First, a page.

AT&T last week gave the FCC a glimpse of exactly how much mobile spam it’s holding behind the dam and once again warned that a move to have SMS messages regulated under Title II would unleash a torrent of unwanted messages on consumers.
Though AT&T said the vast majority of spam was brought to heel in 2012, the carrier said the rise of over-the-top (OTT) messaging services has brought with it a new tidal wave of spam messages.
AT&T said between 2 and 30 percent of messages sent through OTT services are spam, compared to less than 0.1 percent of wireless messages.
While a set of “best practice” guidelines exists for service providers, AT&T said not all OTT providers are doing their part to control spam. As a result, 43 percent of all spam complaints received by the carrier in February 2016 came from OTT services.
The carrier said it blocks more than 1,400 numbers each day from sending spam to its customers through OTT services.
With a lack of universal cooperation from OTT providers, AT&T painted itself as the last line of defense to prevent unwanted messages from reaching consumers.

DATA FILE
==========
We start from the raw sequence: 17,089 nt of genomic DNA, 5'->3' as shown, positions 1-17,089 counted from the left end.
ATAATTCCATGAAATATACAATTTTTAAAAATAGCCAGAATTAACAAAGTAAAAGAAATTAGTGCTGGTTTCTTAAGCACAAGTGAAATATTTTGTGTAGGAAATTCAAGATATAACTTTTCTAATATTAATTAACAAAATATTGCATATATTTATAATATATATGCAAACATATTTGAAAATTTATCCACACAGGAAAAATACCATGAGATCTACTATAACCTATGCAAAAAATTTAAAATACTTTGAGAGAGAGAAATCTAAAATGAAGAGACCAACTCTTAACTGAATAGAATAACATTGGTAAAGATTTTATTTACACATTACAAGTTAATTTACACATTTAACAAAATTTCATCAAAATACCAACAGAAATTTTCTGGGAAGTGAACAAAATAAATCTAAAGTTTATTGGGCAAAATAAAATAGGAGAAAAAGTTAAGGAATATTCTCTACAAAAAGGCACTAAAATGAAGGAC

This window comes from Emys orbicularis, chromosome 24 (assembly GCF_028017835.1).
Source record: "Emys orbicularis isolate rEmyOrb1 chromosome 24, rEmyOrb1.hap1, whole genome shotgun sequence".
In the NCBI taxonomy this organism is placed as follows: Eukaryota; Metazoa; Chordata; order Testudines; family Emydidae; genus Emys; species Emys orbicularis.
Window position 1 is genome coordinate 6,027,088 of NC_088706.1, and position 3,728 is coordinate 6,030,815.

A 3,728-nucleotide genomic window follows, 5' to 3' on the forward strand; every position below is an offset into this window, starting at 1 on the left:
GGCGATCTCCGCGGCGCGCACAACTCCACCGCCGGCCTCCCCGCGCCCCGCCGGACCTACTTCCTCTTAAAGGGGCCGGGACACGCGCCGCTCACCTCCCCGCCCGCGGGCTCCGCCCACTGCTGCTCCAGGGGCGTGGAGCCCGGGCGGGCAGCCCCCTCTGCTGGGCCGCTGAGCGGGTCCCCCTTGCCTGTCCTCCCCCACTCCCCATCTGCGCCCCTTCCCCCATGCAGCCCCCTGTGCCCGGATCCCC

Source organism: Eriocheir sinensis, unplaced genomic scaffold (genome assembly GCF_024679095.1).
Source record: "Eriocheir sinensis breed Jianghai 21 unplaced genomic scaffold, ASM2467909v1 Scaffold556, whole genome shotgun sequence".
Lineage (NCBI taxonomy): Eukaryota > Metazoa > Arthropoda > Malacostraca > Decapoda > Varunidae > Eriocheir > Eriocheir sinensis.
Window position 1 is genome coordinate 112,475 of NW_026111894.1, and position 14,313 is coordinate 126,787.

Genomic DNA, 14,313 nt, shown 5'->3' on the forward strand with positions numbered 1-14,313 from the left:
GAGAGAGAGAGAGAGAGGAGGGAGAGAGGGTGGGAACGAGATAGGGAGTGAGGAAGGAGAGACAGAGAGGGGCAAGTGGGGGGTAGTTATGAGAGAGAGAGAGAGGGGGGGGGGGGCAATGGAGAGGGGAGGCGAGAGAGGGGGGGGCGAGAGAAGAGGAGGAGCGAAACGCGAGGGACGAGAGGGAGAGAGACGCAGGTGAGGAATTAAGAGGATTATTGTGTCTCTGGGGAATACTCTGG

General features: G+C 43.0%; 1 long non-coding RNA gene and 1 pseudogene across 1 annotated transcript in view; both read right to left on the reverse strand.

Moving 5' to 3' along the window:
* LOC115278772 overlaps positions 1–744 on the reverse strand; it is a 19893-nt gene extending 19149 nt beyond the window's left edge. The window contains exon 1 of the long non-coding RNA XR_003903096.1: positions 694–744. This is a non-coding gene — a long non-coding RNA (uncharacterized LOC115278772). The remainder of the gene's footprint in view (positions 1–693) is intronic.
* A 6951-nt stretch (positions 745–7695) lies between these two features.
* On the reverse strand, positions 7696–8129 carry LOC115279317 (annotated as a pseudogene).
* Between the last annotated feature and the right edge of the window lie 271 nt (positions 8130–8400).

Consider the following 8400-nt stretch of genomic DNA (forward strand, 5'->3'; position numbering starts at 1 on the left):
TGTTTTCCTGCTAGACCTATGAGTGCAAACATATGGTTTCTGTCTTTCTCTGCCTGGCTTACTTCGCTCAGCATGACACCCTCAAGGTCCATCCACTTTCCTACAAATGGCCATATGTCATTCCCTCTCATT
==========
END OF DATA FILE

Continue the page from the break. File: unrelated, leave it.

The carrier said it currently uses a number of tactics to prevent spam, including blacklisting numbers based on consumer spam reports and the sender’s conduct history, using content filters and using rate limits on SMS messages sent by long codes to prevent high volumes of spam. This strategy, AT&T said, has resulted in an “approximately 99% reduction” of SMS spam from its peak levels in 2012.
AT&T’s message to the FCC comes amid a debate over whether or not to subject SMS messaging services – like WhatsApp, Facebook Messenger and Twilio – to Title II regulations.
In August 2015, Twilio asked the FCC to unambiguously declare messaging services as Title II services. Wireless industry players like the CTIA, Verizon and AT&T, however, have argued that such a classification would prevent operators from implementing spam controls that have hitherto been successful at protecting consumers.
“Like email spam, messaging spam runs the gamut from annoying to offensive to predatory,” Verizon wrote in a November filing. “Twilio wants to upend the status quo by subjecting wireless providers’ messaging services and the industry-developed common short code system to Title II. That is a solution in search of a problem and would open the floodgates to spam, harming consumers that have come to depend on messaging services.”
Rather than instituting a regulatory approach, AT&T told the FCC in its presentation last week that the best path forward would be to develop a new long code Application to Person (A2P) framework that would require an authorizes long code for high rates of messaging and define message classes and vetting rules.
Filed Under: Industry regulations